If you like it, save it!
Save and organize all of the stuff you love in one place.Got it!
If you like something…
Click the heart, it's called favoriting. Favorite the stuff you like.Got it!
It's always more fun to DIY. Every week, we'll spare you a trip to the grocery store and show you how to make small batches of great foods at home.
We probably have coffee shops to thank for the widespread consumption of chai. You can get it at almost any café from Birmingham to Boston, but the vast majority of chai is completely forgettable and tongue-shrivelingly saccharine.
It's a shame that chai has been relegated to the "coffee alternative" category, when really, it is a completely delicious drink in its own right. At its best, it is spicy and lightly sweet, the perfect blend of warming spices that can clear your head on a foggy, cool morning.
As with so many things, the secret to the best chai is to make it at home. Of course, the obvious reason for this is to know exactly what went into your steaming cup of tea. But beyond the question of ingredients is the affordability and ease of walking into your own kitchen and brewing up a cup of some of the best chai you can get anywhere. After several trials using different spice blends, I came up with results far better than any coffee shop chai I'd ever had.
Once ground, a spice's nuances begin to dwindle, so we prefer to grind our own. Whole spices can also be a great deal cheaper than ground spices, especially if you shop at ethnic food stores.
Most spices can simply be ground as they are. For cinnamon sticks, however, wrap them in a kitchen towel and splinter them with the blunt side of a heavy kitchen knife. This will make them a lot easier to grind. For nutmeg, use a rasp or nutmeg grater.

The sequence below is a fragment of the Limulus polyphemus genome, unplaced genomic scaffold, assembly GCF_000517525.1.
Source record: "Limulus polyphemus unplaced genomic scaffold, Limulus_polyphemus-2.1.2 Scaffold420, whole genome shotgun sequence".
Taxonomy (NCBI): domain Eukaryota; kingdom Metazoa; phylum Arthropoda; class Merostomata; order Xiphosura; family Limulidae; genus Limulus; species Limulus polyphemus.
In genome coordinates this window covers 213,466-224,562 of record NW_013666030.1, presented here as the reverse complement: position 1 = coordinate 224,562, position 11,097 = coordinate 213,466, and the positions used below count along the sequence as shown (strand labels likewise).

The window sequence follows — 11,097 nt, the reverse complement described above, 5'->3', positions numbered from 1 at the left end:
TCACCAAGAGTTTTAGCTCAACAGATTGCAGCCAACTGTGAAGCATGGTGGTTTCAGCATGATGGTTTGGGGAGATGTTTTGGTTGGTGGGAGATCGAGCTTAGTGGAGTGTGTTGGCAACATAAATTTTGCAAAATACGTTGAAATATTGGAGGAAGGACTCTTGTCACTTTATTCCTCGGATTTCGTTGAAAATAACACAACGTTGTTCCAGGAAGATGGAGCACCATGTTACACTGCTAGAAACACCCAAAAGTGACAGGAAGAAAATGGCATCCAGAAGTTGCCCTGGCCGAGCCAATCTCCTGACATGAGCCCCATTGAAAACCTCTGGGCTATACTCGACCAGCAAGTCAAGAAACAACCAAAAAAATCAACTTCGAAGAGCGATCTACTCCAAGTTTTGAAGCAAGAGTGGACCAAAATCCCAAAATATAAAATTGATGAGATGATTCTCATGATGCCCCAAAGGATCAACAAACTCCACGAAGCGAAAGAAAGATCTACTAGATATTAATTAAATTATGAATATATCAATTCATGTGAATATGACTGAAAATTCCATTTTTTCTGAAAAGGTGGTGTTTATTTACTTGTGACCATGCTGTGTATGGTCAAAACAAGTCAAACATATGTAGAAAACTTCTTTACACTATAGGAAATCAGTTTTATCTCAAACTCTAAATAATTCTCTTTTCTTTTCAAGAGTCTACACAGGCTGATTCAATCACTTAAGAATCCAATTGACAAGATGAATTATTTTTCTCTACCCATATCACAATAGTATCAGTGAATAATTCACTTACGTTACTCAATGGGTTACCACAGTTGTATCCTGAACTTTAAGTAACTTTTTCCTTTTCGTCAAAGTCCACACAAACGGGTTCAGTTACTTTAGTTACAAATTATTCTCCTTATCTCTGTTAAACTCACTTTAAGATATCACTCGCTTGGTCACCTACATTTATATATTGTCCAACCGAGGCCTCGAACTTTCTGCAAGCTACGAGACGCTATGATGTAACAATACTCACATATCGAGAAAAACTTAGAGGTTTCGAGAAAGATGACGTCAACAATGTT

All you need to turn whole spices into a powder is a good spice or coffee grinder. It's a small initial investment (if you don't have one knocking around in your cabinets already), but it will give you the ability to grind spices as needed, which will in turn make all your cooking more flavorful.
Choose a strong, simple black tea -- preferably Assam or Ceylon -- without added flavorings. For those interested in a no-fuss brew, any cheap, black tea (loose leaf or in bags) will do. For the tea aficionados among you, feel free to use your favorite black tea. Just remember that you want something with enough flavor to stand up to all those spices. The two-year-old bags of Luzianne in the back of your pantry aren't going to cut it this time.
More: From cups to pots to leaves, we've got an entire collection of goods for tea time.
Other Uses For Chai Masala
Don't limit your homemade chai masala to tea. Combine it with sugar and roll snickerdoodle dough in it for a spicier version of the classic cookie. Use it to flavor quickbreads, scones, and other baked goods. Add it to an ice cream base. You can even rub it, with salt, on chicken or ribs before roasting.
Makes about 3/4 cup
For the Chai Masala
1/4 cup ground black pepper (about 1/3 cup peppercorns)
2 tablespoons plus 2 teaspoons ground ginger
2 tablespoons ground cinnamon (about four 5-inch cinnamon sticks)
2 tablespoons ground cardamom (about 1/4 cup whole green cardamom pods)
1 1/2 teaspoon ground cloves (about 18 cloves)
1 1/2 teaspoon grated nutmeg (about 1 whole nutmeg)
1/2 teaspoon ground dried orange peel, optional
Grind each spice individually in a spice or coffee grinder. Be sure to grind them as finely as possible to avoid chunks of whole spices in your tea. Sift each spice with a fine-mesh sifter and return any large pieces of spices to the grinder to powder them further. Combine the ground spices in a bowl and store in an airtight jar or container.
For the Chai
1/2 teaspoon chai masala, above
1/2 cup water
1/2 cup milk of your choice (coconut milk is especially nice)
2 teaspoons black tea, such as Ceylon or Assam
Sweetener, to taste
Bring the water, milk, chai masala, and tea to a slow simmer. Cover and remove from the heat. Allow to steep for 5 minutes. Strain carefully into a cup and sweeten to taste.
Photos by Megan Scott